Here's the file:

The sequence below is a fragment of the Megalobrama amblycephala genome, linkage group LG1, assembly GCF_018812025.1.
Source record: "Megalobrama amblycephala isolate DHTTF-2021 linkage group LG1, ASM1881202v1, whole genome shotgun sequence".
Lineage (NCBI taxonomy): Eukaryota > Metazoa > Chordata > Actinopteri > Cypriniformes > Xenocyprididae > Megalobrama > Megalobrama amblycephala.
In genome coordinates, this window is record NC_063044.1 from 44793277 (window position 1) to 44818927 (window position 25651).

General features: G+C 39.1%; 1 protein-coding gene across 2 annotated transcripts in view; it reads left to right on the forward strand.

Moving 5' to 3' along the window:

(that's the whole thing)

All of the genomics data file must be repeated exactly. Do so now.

The sequence below is a fragment of the Megalobrama amblycephala genome, linkage group LG1, assembly GCF_018812025.1.
Source record: "Megalobrama amblycephala isolate DHTTF-2021 linkage group LG1, ASM1881202v1, whole genome shotgun sequence".
Lineage (NCBI taxonomy): Eukaryota > Metazoa > Chordata > Actinopteri > Cypriniformes > Xenocyprididae > Megalobrama > Megalobrama amblycephala.
In genome coordinates, this window is record NC_063044.1 from 44793277 (window position 1) to 44818927 (window position 25651).

General features: G+C 39.1%; 1 protein-coding gene across 2 annotated transcripts in view; it reads left to right on the forward strand.

Moving 5' to 3' along the window: